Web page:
Alternative networks foster food trust and loyalty, says report

By Jess Halliday

- Last updated on GMT

Related tags: Food, Consumer protection

Research published this week into alternative food networks
indicates that direct contact with food producers can garner
greater trust and loyalty - important elements in building
successful food brands.

The last few years have seen a rise in alternative distribution networks, particularly in the UK, and such networks have built up businesses based around consumer concerns - such as fair trade, food miles, animal welfare and simply wanting to know where the food we eat comes from. The report, called Re-connecting consumers, food and producers: exploring 'alternative' networks​, was funded by the Economic and Social Research Council and conducted by a researchers at the Universities of Coventry, Hull, Birkbeck (London) and Warwick. It gives an interesting insight into the mind of the modern ethical consumer, and highlights priorities that food manufacturers may which to take into consideration for their own marketing strategies. "Consumers enjoyed being able to ask the producers about their products, and felt reassured about the quality and safety of the food,"​ said lead researcher Moya Kneafsey of Coventry University. "Alternative food schemes enable consumers to make a direct connection with food producers, and can result in relationships of trust and loyalty." "There is potential for manufacturers to channel products through small alternative networks as long as they genuinely meet consumer requirements for more environmentally sound, healthy and fairly traded products,"​ she told She stressed that many consumers mistrust supermarkets in terms of product quality, manufacturing processes and trading practices. There is potential, then, for alternative retail outlets to cash in on this by establishing more transparent and greener methods of production and retail. The consumers involved in the study said they were prepared to pay more for certain products which they believed to be of better quality and better for people, animals and plane. In the case of organic chicken, for instance, they said they would buy it less often and simply eat less meat. Another noteworthy point for manufacturers was that people were particularly keen to buy organic and 'quality' foods for their babies and young children. By appealing to consumers' ethical preoccupations, these small businesses are moving in on an area that supermarkets have ignored until quite recently. Kneafsey told FoodNavigator that it is difficult to quantify the movement since there is no generally accepted definition of the term alternative network. But the Soul Association estimates there are now several hundred box schemes in the UK, with sales of over £100m. Despite consumers' finding a rapport with the underlying ethos, the researchers found that future development of small alternative food networks is could be threatened by supermarkets cottoning on, and moving in on the same area. For instance, some large retailers are seeking to create a sense of connection with the food producer by including names and pictures of producers, amongst other marketing strategies. While some of the box schemes are moving semi-national - Abel and Cole and Riverfood Organics, for instance, both of which tap into the organic movement - some supermarket alternatives do not wish to expand for fear of losing the all-important sense of connection between producers and consumers. However for the purposes of the research, Kneafsey and team excluded any programmes that did not consist of a direct relationship between producer and consumer - that is, no middle-man. "Abel and Cole for example would not fit into our definition as they source products from many different growers,"​ said Kneafsey. "The great advantage of the examples we looked at was that profits were going straight back to the producers."​ The researchers carried the research using six case studies, which were selected to give a sample of the different alternative food networks in different geographical regions. These were: an organic box scheme in Cambridgeshire; a farm shop in Somerset; a farm with a shop with stalls at farmers' markets in Somerset; and an urban market garden in Sandwell that delivers bags of vegetables to the neighbourhood; a community supported agriculture scheme in Moray, Scotland; and an 'adopt a sheep' scheme in Italy (internet-based). The managers of these schemes were interviewed twice in the space of a year. Two rounds of consumer interviews were also conducted, with workshops involving 89 consumers and detailed interviews involving 44. Six households gave detailed qualitative research, and other consumers contributed using an online questionnaire.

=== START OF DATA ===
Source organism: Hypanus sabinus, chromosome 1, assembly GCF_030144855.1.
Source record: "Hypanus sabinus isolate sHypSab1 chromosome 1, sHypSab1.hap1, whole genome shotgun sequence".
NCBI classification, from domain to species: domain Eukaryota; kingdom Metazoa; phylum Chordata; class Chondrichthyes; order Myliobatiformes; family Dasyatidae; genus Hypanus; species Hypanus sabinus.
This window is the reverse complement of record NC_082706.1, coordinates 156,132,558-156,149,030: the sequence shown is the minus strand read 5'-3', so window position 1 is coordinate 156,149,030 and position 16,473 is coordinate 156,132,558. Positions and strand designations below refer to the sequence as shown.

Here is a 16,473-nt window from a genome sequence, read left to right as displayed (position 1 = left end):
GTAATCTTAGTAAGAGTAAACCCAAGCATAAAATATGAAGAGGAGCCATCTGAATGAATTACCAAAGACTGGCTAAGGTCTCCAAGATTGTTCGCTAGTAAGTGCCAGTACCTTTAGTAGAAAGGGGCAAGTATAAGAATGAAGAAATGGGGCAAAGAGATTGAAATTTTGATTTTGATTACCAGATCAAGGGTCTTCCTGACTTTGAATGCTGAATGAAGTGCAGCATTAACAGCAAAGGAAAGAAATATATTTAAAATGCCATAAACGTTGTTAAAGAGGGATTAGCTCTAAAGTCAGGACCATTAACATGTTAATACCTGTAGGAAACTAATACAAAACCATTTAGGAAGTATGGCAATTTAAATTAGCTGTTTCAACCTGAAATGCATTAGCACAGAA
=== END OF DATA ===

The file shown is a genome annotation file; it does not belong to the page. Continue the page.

Related topics: Market Trends

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